Worldcoin (WLD) continues to plunge on the back of increased regulatory crackdowns by governments worldwide.
The cryptocurrency has fallen from an all-time high of $3.58 in mid-July and currently trades at $1.15, reflecting a 54% drop in value.
Launched on July 24, 2023, Worldcoin is a digital identification platform that claims to prove personhood or a person is not a bot or robot by scanning their eyes. Users are scanned using a device known as an Orb and issued a global identity protocol known as a World ID in exchange for WLD coins, which they can sell for fiat or hold.
Since its launch in July 2023, Worldcoin has witnessed epic growth, with the Open AI CEO Sam Altman-linked project announcing that it had hit 2.3 million world ID sign-ups worldwide as of August 31 2023. Nevertheless, despite the surging sing-ups, the project has had its fair share of challenges, with various governments raising alarm over its method of collecting user data.
Earlier in August, the high court in Kenya issued orders barring Worldcoin from taking data from citizens pending the hearing and determination of a petition filed by the office of the Data Protection Commissioner. The project was further ordered to preserve the data collected from citizens pending the hearing of the suit. Earlier last week, the country’s parliament began probing Worldcoin, with lawmakers being told that its activities were a threat to national security.
Several European regulators have also begun investigations into Worldcoin, including in Germany, where the Bavarian data protection office launched an investigation into the project in November 2022. France, too, has expressed its uneasiness with the National Commission of Informatics and Liberty questioning Worldcoin’s method of acquiring and storing data.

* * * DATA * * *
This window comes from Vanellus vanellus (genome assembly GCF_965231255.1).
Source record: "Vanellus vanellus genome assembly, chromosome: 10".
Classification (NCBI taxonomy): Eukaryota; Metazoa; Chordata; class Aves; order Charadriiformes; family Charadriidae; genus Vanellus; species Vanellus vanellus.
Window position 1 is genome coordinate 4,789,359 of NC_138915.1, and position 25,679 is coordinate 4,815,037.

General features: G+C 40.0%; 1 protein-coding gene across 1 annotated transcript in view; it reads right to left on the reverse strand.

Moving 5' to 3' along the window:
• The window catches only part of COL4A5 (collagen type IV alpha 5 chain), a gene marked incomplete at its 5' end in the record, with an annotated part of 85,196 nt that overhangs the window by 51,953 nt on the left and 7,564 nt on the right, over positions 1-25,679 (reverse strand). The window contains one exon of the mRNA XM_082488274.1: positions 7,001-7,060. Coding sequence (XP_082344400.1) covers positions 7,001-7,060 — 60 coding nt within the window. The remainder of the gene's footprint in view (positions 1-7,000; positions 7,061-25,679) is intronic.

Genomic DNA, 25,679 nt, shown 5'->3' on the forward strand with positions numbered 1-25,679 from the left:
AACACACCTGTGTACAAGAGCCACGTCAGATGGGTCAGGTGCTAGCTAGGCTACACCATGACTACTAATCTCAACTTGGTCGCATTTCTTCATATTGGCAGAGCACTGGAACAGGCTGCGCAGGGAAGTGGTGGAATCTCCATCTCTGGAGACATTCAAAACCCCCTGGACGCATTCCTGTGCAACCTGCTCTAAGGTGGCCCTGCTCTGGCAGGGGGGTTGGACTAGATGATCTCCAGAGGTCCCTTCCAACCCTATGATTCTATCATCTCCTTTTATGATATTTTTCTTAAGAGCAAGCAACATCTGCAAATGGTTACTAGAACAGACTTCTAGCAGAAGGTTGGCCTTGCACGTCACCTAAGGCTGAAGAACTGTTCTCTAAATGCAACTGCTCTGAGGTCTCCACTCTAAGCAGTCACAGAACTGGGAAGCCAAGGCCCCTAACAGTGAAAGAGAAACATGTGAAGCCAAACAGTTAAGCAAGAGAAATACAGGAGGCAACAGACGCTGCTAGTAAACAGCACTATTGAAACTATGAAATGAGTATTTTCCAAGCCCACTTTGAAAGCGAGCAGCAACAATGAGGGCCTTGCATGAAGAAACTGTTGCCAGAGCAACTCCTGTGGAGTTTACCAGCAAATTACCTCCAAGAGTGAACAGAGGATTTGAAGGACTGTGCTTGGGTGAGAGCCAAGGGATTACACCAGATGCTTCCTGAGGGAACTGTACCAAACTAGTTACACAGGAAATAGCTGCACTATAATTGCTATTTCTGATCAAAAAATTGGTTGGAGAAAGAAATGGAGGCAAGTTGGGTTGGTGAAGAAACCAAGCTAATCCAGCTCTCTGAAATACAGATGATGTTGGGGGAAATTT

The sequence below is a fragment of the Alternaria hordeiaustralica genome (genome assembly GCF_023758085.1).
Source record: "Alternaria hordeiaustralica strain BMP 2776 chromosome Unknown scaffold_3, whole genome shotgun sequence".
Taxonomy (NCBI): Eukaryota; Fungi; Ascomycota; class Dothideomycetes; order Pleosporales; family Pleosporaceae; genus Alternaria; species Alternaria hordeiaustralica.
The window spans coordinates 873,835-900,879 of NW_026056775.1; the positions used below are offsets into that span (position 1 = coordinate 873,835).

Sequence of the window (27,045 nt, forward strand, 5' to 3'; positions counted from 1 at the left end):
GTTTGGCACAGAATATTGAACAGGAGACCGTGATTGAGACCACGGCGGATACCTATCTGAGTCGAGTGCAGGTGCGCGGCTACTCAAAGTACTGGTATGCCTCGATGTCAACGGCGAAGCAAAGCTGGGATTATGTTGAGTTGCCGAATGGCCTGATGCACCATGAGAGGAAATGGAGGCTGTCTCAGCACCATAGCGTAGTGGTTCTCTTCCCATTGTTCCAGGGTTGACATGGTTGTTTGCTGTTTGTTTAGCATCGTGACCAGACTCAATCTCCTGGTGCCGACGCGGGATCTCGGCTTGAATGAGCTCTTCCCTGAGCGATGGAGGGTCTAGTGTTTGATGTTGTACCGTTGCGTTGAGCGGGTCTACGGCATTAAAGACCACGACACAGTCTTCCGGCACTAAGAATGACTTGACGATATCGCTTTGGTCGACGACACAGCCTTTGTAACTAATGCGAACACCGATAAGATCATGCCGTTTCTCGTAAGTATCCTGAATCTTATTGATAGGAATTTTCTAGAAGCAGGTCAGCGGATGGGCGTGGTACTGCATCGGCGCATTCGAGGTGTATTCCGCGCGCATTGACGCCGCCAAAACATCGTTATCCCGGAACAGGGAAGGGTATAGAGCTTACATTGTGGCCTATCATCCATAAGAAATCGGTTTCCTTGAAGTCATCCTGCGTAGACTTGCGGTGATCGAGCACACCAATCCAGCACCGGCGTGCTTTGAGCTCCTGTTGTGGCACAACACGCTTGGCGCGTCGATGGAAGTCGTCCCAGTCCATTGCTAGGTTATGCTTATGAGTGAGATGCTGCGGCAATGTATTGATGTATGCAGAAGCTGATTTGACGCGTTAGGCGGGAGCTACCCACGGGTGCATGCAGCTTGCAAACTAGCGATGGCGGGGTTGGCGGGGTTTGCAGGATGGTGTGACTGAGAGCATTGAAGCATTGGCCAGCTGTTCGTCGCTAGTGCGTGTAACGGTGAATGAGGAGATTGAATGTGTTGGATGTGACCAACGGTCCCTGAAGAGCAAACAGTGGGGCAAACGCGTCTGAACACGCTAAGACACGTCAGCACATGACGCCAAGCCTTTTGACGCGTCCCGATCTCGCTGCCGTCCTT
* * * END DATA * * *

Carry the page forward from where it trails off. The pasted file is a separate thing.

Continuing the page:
Late last month, the UK data watchdog also issued a statement noting that it was probing Worldcoin.
Interestingly, despite Woldcoin’s intended global reach, it remains unavailable in the US, mostly due to tough regulations. Notably, Worldcoin’s terms of service elaborate America’s position more clearly: “WLD tokens are not intended to be available for use, purchase, or access by US persons, including US citizens, residents, or persons in the United States, or companies incorporated, located, or resident in the United States, or who have a registered agent in the United States.”
Meanwhile, despite the excitement around Worldcoin already giving way to scepticism, the cryptocurrency has gained unprecedented traction in some jurisdictions. The project has enthralled Argentinians, who have turned up in large numbers to have their eyeballs scanned in exchange for WLD. In a blog published on August 31, Worldcoin reported that 9,500 Argentinians had verified their World ID in a single day (one verification every 9 seconds), setting a new single-day record.